Museum Seeks Stories, Memories and Recollections about Significant Sites

MUSEUM OF CHINESE IN AMERICA (MOCA) UNVEILS NEW RESEARCH PROJECT, ARCHEOLOGY OF CHANGE FOR ITS 2008 EXHIBIT
 
New York, NY, November 7th, 2007 — Museum of Chinese in America (MOCA), unveiled its new research project for its new exhibit, opening in 2008 in its new 14,000 square-foot space in Centre Street, New York, entitled, Archeology of Change.  The Museum is seeking stories, memories and recollections from the public about specific sites in Manhattan’s Chinatown neighborhood. 

MOCA has selected 5 symbolic and representative sites in Chinatown and are seeking to find consumers, shoppers, former and current residents, business owners, workers, and landlords to interview in order to gain a sense of the impact and consequences of neighborhood change and gentrification:
 

  • The Music Palace on 91-93 Bowery Street
    The Music Palace, the last of the Chinatown movie houses, closed for business until the year 2000 and has been torn down to make way for a new retail/residential development.
  • The Grand Machinery Exchange on 211-215 Centre Street & Machinery
    Exchange
    on Baxter and Hester Streets
    Part of Lower Manhattan’s thriving industrial landscape in the first half of the 20th Century, the former will be the space that MOCA will occupy in 2008, and the latter is being turned into high-end condominiums.
  • Phoenix Poultry Market, now the Solita Hotel, on Grand Street between Centre and Lafayette Streets
    The very same location which now houses a downtown hotel and replaces a live slaughterhouse for poultry, striking a stark contrast of historic functions.
  • The Jewish Daily Forward Building at 175 East Broadway
    Built in 1912 as a Socialist paper for Yiddish-speaking immigrants, the Forward (Forverts in Yiddish) moved out 24 years ago, succeeded by a Chinese church, but now operates as a luxury condominium building.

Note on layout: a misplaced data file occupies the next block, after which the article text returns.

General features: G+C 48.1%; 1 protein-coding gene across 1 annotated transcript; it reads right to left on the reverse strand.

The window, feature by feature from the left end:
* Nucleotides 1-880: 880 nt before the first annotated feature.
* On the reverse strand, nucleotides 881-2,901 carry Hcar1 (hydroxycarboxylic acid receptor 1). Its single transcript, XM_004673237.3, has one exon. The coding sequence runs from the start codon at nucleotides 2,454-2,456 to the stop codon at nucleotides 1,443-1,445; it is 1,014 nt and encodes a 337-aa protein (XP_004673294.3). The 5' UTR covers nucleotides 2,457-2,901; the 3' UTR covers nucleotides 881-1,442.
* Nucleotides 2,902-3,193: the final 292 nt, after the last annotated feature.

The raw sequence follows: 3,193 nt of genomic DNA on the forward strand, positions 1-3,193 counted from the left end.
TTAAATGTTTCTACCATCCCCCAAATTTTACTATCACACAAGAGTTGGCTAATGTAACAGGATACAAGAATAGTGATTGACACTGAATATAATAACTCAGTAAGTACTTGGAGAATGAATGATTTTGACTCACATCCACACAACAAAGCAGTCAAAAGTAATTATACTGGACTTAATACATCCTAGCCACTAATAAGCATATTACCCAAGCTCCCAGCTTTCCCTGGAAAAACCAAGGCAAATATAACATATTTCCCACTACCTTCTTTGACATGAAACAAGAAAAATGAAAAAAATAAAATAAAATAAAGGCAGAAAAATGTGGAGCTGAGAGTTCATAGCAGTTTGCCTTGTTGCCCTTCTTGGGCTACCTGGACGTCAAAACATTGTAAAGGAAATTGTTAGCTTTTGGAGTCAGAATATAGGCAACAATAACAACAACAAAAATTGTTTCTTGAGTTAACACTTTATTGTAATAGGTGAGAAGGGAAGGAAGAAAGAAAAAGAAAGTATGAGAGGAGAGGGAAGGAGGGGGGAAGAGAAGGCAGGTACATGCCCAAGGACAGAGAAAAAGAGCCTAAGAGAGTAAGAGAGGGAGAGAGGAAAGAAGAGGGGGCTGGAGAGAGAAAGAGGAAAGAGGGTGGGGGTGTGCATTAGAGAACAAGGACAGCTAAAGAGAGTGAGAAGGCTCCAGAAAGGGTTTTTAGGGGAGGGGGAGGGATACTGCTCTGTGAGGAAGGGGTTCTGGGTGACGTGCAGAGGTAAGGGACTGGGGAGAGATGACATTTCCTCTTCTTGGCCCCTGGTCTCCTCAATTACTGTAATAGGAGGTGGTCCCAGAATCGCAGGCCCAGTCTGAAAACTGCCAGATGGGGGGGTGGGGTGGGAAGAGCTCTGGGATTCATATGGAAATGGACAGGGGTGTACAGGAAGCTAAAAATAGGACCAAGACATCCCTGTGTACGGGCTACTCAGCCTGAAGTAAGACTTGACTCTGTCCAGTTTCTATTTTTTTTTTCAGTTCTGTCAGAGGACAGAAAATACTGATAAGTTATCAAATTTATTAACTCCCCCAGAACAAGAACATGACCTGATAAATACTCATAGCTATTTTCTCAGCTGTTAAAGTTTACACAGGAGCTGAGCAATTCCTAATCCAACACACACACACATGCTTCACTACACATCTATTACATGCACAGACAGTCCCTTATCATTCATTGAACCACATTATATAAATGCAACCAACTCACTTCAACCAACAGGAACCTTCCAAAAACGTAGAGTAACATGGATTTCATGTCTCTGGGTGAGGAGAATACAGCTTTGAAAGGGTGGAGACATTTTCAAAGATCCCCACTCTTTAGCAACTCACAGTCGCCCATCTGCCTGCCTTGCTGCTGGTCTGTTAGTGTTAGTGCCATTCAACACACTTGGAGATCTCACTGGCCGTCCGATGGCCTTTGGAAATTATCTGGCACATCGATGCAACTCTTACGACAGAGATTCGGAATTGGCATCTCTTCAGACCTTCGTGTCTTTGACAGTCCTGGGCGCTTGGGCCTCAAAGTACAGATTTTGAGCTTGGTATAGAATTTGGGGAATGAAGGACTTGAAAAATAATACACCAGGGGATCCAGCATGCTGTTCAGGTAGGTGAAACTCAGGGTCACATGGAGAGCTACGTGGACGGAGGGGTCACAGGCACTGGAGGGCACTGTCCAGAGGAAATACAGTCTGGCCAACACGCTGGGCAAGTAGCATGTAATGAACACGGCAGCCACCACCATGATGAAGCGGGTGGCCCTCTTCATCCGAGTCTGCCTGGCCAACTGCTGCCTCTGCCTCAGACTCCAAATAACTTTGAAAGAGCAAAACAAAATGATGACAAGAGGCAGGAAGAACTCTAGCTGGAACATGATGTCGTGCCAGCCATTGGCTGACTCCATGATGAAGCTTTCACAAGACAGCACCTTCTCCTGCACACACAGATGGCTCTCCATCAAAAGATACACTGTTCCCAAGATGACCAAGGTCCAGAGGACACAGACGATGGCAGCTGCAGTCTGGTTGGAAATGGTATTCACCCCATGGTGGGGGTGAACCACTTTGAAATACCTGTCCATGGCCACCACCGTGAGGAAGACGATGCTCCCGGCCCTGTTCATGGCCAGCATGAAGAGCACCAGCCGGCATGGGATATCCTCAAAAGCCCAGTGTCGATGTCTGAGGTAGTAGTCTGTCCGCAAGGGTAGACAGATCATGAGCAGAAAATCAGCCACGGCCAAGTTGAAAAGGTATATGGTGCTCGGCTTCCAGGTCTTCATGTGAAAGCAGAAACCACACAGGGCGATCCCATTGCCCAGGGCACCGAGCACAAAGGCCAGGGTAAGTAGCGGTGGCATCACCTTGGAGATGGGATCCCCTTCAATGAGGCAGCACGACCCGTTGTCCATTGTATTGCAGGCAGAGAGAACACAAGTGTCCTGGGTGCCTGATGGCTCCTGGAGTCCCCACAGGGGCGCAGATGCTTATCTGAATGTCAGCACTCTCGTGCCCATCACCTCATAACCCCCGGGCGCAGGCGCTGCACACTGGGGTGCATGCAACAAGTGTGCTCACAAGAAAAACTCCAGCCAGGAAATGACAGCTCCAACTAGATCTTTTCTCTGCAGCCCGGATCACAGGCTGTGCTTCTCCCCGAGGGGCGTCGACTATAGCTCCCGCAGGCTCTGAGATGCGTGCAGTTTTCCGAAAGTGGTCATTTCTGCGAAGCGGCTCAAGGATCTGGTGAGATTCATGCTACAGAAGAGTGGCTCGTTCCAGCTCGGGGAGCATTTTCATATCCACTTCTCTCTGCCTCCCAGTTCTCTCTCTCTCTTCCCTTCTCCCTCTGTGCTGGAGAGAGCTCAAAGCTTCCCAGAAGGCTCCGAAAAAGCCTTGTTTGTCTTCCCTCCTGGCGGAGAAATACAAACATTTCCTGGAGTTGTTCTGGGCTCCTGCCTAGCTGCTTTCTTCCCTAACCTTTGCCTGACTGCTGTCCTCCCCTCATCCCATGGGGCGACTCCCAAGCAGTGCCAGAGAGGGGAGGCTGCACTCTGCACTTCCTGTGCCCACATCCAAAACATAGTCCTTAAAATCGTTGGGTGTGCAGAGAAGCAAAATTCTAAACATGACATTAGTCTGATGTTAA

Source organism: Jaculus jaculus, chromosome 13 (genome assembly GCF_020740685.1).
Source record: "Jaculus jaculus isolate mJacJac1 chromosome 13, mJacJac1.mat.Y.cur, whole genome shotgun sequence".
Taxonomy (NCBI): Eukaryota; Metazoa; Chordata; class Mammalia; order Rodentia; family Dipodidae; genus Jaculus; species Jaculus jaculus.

• "Oltarsh" Building on Canal Street and Broadway
    Currently under development, this building used to house the Pearl River Mart, a Chinese import market, popular with New Yorkers and tourists alike. It was built as the Major Theatre, also known as Cinema Giglio which seated 600 people.

”MOCA’s move to Centre Street was our catalyst for this research project,” said Cynthia Lee, Vice-President, Exhibits, Education and Programs.  “We wanted to honor and document the archeology of MOCA’s change, and extend it to other significant landmarks around us to ask ourselves how these changes impact our community,” she said.
 
The community arts project, Archeology of Change: Mapping Tales of Gentrification in New York City’s Chinatown is collaboration between well- respected visual and community artist Tomie Arai and community artist and writer Lena Sze.  Arai and Sze seek to uncover the diversity and depth of stories about the neighborhood’s change and the force of gentrification.  Stories, photographs and recollections that the MOCA seeks will give its visitors greater insight to the changing ethnic and economic demographics of Chinatown, specifically the evolving functions and location that each address serves in people’s everyday lives.  Furthermore, with collected personal histories and artifacts, the Museum hopes to show everyday people’s lives are interwoven with their individual or family memories, and in the shaping of their conceptions of Chinatown as both a historic and ever-changing place.
 
“Gentrification is a really relevant topic in our ever-changing landscape, and documenting it through personal memories and stories will enable us to gain a better understanding of our archeology of change,” Lee concluded.
           
If you are interested in being interviewed (in English or Chinese) for this historic project, please call MOCA at 212-619-4785 or email Cynthia Lee at clee@mocanyc.org with your name, phone number or email address, and your relationship to one of the selected sites (e.g. former resident, present customer of business at this site).  We look forward to speaking with you to better understand and reflect the stories and histories that make Manhattan’s Chinatown such a compelling, dynamic place.
 
For press inquiries, please call 212-619-4785.  For more information about the MOCA, please visit www.mocanyc.org.